Things are finally coming home to roost with the Veterans Administration, which has been limiting or delaying care for untold numbers of U.S. veterans suffering health problems stemming from their involvement with various wars and conflicts. News that systematic delays in delivering care at a VA medical clinic in Phoenix may have led to otherwise preventable deaths has already led to a high-ranking agency resignation, and other heads may roll.
President Obama and Secretary of Veterans Affairs Eric Shinseki were reportedly “madder than hell” about reports stemming from a whistle-blowing doctor that VA staff in Phoenix were told to keep veterans on a secret waiting list for months to meet waiting time goals and that at least 40 people may have died in the meantime. Similar cover-ups were alleged to be occurring at other VA facilities around the country, and Shinseki has ordered a “face-to-face audit” of all VA medical clinics.
Compounding the problem is that nobody really knows how many veterans we have. The U.S. Census Bureau hasn’t done a nationwide count since 2000. The VA only does “official estimates and projections” using a mathematical model. My guess is the agency probably doesn’t want to know how many veterans there are because then it might actually have to do something about caring for them and that would be very expensive.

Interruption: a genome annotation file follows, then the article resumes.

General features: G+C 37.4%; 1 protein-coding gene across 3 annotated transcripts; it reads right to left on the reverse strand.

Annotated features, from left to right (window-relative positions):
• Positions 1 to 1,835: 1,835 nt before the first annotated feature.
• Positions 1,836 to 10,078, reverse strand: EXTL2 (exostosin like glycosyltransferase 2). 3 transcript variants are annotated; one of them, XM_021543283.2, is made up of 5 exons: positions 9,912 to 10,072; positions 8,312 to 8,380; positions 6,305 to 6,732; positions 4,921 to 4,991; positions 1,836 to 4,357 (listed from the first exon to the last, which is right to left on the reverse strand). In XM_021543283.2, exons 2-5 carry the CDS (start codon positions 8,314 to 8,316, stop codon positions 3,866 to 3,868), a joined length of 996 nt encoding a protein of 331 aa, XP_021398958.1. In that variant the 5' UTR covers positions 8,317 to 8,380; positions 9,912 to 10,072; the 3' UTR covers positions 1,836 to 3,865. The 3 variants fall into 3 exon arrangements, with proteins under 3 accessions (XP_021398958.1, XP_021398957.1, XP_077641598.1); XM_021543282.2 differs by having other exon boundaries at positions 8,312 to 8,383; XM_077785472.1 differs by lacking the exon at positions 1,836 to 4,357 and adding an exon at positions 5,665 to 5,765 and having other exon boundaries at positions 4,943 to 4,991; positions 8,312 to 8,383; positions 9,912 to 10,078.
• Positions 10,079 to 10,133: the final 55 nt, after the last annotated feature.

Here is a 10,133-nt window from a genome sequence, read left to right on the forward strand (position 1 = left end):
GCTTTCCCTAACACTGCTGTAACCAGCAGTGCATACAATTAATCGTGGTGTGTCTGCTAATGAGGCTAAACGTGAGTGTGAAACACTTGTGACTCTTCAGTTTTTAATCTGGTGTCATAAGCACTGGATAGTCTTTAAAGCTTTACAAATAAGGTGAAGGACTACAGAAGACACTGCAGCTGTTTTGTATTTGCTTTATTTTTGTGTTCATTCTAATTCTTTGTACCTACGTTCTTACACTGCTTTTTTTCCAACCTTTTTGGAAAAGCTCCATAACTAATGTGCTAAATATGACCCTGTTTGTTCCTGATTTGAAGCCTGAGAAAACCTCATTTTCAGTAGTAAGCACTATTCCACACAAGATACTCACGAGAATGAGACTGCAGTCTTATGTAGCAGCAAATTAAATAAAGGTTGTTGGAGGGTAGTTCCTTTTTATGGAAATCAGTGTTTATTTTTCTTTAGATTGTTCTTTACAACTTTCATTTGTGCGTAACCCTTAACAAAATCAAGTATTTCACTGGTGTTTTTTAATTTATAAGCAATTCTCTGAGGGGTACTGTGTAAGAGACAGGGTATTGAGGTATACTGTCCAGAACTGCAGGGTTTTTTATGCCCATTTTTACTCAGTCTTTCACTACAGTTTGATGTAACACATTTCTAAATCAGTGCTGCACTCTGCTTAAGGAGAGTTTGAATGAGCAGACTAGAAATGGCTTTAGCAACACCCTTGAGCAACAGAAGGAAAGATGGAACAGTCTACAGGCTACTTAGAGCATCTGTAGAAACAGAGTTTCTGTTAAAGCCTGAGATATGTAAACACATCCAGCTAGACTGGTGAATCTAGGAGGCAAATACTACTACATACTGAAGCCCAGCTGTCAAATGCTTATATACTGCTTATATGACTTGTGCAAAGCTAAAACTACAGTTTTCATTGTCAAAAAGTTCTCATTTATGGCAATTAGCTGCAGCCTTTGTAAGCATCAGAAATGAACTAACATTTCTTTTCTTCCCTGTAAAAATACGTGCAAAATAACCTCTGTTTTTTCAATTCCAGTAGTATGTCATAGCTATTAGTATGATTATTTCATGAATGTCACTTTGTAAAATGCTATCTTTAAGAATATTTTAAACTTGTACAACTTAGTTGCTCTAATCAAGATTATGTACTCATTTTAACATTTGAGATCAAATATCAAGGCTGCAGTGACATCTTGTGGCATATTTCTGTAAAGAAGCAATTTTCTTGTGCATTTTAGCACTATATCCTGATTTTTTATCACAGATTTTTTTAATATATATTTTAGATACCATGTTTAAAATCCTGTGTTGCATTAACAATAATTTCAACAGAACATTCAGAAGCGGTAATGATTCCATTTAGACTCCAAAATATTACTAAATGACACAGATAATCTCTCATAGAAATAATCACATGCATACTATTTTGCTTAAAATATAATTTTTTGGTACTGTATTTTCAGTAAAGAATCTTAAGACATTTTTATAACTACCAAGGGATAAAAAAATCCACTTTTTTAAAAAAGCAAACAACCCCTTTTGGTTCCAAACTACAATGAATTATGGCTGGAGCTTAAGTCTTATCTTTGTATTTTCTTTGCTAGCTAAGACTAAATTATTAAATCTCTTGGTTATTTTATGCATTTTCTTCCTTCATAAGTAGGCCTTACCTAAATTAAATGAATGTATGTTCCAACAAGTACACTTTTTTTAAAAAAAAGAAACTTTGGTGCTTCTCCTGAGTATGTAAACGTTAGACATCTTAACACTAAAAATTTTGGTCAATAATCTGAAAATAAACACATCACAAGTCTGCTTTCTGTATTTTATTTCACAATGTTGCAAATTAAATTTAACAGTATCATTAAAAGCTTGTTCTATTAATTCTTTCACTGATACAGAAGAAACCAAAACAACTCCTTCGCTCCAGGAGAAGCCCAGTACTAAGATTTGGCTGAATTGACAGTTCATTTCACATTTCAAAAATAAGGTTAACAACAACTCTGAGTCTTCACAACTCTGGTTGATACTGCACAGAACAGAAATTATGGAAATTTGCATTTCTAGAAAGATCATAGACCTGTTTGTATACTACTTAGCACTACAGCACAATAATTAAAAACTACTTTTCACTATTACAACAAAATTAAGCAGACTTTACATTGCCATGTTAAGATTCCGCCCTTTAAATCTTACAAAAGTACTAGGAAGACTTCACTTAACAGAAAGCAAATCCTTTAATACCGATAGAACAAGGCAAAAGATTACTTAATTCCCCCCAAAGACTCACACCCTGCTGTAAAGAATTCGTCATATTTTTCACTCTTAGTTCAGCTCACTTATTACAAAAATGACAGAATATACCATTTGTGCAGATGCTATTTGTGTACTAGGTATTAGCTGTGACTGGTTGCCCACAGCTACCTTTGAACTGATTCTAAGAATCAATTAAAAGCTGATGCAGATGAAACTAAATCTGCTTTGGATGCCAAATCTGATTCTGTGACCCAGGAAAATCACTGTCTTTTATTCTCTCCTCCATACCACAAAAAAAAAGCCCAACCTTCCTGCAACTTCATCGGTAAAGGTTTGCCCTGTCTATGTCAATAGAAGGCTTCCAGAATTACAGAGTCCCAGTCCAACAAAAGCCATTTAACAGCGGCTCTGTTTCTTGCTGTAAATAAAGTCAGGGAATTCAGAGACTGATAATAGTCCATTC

According to 2012 Census estimates, Montana has the second-highest number of veterans per capita (Alaska takes the top honors in that particular category). The estimates put the total U.S. veteran population at about 21.2 million (with 26.6 percent having a disability) and include the following percentage breakdown by the war or conflict period in which these folks served: Vietnam era (34.9 percent); Gulf War 1990-2001 (17.1 percent); Gulf War 2001 or later (12.9 percent); Korean War (10.9 percent), and World War II (7.5 percent).
The cost of attending college at Montana State University and the University of Montana has risen 55 percent over the past 10 years. That’s according to a recent analysis of the affordability of attending one of those four-institutions, including both tuition and fees. The report also notes that tuition at public universities in other states has gone up 200 percent during that same time period.
The analysis, done by Tyler Trevor of the Commissioner of Higher Education’s office, shows that tuition and fees have gone up a bit less at MSU Billings, Montana Tech in Butte, Western in Dillon and MSU-Northern in Havre (42 percent during the past 10 years) and about 35 percent at the state’s two-year community colleges.
Eighty-four percent of the students entering the Montana University System for the first time as full-time residents receive some type of financial aid, the report notes, and 58 percent of those are borrowing an annual average of $5,579 to attend. By the time a student gets a bachelor’s degree, he or she is carrying an average of $26,440 in student loan debt.
Members of the State Board of Regents are scheduled to discuss this affordability report on Thursday when they meet at MSU Northern in Havre.
Quote of the week
“The time is now. The place is Phoenix, Arizona, where a message needs to be sent loud and clear to VA administrators and bureaucrats alike that the murder of our veterans for cash bonuses and career advancement will no longer be tolerated.”
— Dr. Samuel Foote, former director of the VA clinic in Phoenix, in a letter to the VA Office of the Inspector General last December about alleged waiting-list manipulation.